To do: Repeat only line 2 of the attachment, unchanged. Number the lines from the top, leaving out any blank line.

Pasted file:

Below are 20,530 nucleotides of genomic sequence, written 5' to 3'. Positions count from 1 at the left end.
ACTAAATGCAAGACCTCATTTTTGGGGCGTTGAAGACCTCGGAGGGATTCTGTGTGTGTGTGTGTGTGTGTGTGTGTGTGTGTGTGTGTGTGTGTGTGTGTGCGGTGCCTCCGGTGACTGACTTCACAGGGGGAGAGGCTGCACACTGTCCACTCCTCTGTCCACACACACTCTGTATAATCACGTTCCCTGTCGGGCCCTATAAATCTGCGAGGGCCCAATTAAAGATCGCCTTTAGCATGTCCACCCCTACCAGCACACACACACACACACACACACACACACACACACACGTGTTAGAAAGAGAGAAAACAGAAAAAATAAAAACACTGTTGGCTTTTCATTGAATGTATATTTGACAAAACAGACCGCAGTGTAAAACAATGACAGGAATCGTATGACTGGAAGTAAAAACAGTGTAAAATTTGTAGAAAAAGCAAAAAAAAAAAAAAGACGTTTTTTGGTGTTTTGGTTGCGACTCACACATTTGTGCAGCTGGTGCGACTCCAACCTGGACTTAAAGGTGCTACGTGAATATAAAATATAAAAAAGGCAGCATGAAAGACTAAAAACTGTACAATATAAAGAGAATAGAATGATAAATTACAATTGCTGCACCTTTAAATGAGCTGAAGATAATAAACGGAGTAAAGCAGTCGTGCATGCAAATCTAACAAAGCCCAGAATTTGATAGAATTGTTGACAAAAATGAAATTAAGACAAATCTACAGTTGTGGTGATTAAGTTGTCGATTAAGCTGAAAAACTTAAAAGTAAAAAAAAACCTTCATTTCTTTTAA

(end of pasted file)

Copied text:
ACTAAATGCAAGACCTCATTTTTGGGGCGTTGAAGACCTCGGAGGGATTCTGTGTGTGTGTGTGTGTGTGTGTGTGTGTGTGTGTGTGTGTGTGTGTGTGTGCGGTGCCTCCGGTGACTGACTTCACAGGGGGAGAGGCTGCACACTGTCCACTCCTCTGTCCACACACACTCTGTATAATCACGTTCCCTGTCGGGCCCTATAAATCTGCGAGGGCCCAATTAAAGATCGCCTTTAGCATGTCCACCCCTACCAGCACACACACACACACACACACACACACACACACACACGTGTTAGAAAGAGAGAAAACAGAAAAAATAAAAACACTGTTGGCTTTTCATTGAATGTATATTTGACAAAACAGACCGCAGTGTAAAACAATGACAGGAATCGTATGACTGGAAGTAAAAACAGTGTAAAATTTGTAGAAAAAGCAAAAAAAAAAAAAAGACGTTTTTTGGTGTTTTGGTTGCGACTCACACATTTGTGCAGCTGGTGCGACTCCAACCTGGACTTAAAGGTGCTACGTGAATATAAAATATAAAAAAGGCAGCATGAAAGACTAAAAACTGTACAATATAAAGAGAATAGAATGATAAATTACAATTGCTGCACCTTTAAATGAGCTGAAGATAATAAACGGAGTAAAGCAGTCGTGCATGCAAATCTAACAAAGCCCAGAATTTGATAGAATTGTTGACAAAAATGAAATTAAGACAAATCTACAGTTGTGGTGATTAAGTTGTCGATTAAGCTGAAAAACTTAAAAGTAAAAAAAAACCTTCATTTCTTTTAA